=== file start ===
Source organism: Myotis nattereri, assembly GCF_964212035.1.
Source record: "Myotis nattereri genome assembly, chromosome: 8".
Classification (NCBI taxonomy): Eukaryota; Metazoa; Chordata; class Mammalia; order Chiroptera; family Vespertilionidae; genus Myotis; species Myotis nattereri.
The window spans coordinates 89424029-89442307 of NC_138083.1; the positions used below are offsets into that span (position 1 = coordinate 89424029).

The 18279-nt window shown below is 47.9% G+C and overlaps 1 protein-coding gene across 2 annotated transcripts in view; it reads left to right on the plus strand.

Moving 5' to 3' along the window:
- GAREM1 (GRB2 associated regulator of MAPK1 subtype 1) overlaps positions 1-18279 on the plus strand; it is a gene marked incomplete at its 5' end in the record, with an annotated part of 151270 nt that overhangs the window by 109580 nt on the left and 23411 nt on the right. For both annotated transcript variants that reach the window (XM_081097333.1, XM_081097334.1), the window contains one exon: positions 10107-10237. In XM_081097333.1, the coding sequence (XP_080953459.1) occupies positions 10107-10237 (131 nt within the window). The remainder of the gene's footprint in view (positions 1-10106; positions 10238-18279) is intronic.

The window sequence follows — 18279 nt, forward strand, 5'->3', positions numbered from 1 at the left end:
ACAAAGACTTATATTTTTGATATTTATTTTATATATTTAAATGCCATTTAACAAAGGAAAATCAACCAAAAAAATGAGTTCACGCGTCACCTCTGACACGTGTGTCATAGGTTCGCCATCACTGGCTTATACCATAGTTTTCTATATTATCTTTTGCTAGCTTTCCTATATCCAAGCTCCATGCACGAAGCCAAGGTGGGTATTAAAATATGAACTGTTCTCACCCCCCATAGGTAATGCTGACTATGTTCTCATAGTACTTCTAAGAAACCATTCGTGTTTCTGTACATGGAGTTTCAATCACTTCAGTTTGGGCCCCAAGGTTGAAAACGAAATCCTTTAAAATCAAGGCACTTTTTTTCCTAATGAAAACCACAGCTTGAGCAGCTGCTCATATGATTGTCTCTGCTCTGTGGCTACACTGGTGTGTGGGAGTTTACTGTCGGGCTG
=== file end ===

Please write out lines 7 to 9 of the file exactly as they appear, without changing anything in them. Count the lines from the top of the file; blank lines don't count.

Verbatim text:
- GAREM1 (GRB2 associated regulator of MAPK1 subtype 1) overlaps positions 1-18279 on the plus strand; it is a gene marked incomplete at its 5' end in the record, with an annotated part of 151270 nt that overhangs the window by 109580 nt on the left and 23411 nt on the right. For both annotated transcript variants that reach the window (XM_081097333.1, XM_081097334.1), the window contains one exon: positions 10107-10237. In XM_081097333.1, the coding sequence (XP_080953459.1) occupies positions 10107-10237 (131 nt within the window). The remainder of the gene's footprint in view (positions 1-10106; positions 10238-18279) is intronic.

The window sequence follows — 18279 nt, forward strand, 5'->3', positions numbered from 1 at the left end:
ACAAAGACTTATATTTTTGATATTTATTTTATATATTTAAATGCCATTTAACAAAGGAAAATCAACCAAAAAAATGAGTTCACGCGTCACCTCTGACACGTGTGTCATAGGTTCGCCATCACTGGCTTATACCATAGTTTTCTATATTATCTTTTGCTAGCTTTCCTATATCCAAGCTCCATGCACGAAGCCAAGGTGGGTATTAAAATATGAACTGTTCTCACCCCCCATAGGTAATGCTGACTATGTTCTCATAGTACTTCTAAGAAACCATTCGTGTTTCTGTACATGGAGTTTCAATCACTTCAGTTTGGGCCCCAAGGTTGAAAACGAAATCCTTTAAAATCAAGGCACTTTTTTTCCTAATGAAAACCACAGCTTGAGCAGCTGCTCATATGATTGTCTCTGCTCTGTGGCTACACTGGTGTGTGGGAGTTTACTGTCGGGCTG